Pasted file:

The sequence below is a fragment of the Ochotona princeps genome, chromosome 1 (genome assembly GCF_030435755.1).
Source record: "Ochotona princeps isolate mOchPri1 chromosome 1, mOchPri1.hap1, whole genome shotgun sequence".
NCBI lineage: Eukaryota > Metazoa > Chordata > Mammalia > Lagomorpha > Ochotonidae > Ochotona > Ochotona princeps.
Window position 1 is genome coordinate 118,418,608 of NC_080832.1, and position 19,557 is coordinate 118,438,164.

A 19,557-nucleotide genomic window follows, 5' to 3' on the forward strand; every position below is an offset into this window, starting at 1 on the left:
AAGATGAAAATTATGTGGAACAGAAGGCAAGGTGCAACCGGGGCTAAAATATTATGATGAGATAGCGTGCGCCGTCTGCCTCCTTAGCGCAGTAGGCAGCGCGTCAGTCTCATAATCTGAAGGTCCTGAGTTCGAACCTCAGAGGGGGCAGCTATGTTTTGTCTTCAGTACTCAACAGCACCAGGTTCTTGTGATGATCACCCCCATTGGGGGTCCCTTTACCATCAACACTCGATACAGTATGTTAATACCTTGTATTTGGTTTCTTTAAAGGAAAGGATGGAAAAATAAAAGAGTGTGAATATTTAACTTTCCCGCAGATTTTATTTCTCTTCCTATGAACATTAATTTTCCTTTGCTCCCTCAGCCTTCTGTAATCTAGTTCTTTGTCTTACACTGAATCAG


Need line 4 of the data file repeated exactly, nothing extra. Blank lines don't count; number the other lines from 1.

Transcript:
Window position 1 is genome coordinate 118,418,608 of NC_080832.1, and position 19,557 is coordinate 118,438,164.